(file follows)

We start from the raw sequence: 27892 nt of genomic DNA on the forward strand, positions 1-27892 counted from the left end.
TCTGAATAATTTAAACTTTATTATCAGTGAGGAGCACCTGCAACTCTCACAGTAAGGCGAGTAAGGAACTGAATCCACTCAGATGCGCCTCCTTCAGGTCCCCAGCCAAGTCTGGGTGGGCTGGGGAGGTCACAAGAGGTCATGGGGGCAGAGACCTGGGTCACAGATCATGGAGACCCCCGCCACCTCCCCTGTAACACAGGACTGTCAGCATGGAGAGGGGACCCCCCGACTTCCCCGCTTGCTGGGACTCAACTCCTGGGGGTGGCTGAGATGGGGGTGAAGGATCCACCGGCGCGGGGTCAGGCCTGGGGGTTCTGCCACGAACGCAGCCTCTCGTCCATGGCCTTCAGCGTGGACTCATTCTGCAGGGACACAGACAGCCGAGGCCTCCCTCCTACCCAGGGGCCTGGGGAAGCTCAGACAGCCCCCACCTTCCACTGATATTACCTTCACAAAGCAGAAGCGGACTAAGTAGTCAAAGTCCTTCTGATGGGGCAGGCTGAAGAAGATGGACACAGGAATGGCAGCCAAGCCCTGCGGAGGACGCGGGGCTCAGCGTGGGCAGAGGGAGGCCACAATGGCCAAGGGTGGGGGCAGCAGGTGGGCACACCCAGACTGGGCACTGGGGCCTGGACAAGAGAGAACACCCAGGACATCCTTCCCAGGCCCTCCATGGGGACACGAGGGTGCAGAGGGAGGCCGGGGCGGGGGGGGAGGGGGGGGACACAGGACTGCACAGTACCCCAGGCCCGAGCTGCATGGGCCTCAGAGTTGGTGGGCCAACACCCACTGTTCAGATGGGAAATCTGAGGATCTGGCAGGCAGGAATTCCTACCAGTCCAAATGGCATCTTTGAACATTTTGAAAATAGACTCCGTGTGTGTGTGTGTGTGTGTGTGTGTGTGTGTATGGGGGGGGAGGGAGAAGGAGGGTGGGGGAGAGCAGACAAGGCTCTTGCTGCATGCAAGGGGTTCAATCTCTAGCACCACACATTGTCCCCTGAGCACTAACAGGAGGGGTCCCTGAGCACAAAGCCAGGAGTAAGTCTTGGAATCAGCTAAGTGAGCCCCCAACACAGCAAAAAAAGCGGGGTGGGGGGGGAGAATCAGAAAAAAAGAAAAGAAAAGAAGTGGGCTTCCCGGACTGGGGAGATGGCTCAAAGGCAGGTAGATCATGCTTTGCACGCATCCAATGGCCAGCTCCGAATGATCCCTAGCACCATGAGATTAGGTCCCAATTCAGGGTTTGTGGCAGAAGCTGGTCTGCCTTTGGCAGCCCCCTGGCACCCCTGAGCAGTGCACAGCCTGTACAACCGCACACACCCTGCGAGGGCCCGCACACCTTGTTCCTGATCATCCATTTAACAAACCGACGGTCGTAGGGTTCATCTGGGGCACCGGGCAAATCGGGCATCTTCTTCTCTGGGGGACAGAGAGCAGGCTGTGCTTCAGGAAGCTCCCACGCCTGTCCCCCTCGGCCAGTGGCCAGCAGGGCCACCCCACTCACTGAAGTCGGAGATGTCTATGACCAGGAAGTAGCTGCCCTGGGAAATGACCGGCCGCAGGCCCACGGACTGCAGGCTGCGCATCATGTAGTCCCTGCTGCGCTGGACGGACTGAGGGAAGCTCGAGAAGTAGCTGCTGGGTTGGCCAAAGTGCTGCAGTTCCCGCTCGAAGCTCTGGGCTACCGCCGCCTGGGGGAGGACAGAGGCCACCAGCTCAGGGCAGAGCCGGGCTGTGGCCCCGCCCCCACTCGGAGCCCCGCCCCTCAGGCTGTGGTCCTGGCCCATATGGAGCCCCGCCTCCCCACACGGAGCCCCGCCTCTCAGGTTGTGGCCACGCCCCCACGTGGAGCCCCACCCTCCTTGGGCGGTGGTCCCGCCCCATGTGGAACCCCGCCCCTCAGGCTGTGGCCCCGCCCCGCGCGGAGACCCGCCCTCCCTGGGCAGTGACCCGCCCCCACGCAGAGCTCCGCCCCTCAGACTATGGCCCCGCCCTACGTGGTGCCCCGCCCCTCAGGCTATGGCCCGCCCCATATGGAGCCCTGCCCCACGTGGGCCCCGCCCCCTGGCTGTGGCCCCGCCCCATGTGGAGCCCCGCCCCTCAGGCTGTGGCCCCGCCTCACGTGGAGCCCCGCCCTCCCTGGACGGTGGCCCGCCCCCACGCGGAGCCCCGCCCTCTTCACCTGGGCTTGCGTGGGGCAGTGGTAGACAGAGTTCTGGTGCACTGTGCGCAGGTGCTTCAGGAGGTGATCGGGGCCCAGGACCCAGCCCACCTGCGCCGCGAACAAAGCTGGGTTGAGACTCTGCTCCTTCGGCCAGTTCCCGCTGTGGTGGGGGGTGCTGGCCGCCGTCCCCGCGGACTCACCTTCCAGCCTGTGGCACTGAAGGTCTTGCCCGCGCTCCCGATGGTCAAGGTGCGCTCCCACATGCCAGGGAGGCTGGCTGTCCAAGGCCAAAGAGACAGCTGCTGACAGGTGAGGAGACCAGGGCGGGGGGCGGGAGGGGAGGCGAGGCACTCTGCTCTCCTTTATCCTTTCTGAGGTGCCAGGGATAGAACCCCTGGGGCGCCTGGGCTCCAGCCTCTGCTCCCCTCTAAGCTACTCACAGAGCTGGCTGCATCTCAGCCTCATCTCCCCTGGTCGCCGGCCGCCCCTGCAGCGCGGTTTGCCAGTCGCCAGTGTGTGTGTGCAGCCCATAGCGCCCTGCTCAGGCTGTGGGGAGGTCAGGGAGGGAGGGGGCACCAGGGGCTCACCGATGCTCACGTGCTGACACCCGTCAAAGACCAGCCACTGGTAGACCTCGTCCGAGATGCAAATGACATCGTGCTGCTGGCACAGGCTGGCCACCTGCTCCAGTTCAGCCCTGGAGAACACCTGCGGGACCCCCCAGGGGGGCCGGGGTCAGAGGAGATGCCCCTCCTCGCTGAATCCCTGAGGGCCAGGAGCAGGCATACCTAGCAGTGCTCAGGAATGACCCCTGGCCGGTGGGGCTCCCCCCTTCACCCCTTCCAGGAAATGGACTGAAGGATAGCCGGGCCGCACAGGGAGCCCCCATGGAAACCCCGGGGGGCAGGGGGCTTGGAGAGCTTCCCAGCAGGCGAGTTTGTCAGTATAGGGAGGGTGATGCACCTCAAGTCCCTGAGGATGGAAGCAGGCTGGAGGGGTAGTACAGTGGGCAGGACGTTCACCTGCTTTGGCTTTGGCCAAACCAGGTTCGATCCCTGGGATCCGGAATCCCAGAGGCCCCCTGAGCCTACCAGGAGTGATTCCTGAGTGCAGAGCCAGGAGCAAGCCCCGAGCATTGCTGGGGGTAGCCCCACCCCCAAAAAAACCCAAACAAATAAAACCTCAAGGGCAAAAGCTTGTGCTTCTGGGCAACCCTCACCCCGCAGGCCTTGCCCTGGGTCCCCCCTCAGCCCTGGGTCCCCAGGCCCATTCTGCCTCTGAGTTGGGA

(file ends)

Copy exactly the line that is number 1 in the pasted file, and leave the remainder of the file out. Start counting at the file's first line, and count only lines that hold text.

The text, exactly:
We start from the raw sequence: 27892 nt of genomic DNA on the forward strand, positions 1-27892 counted from the left end.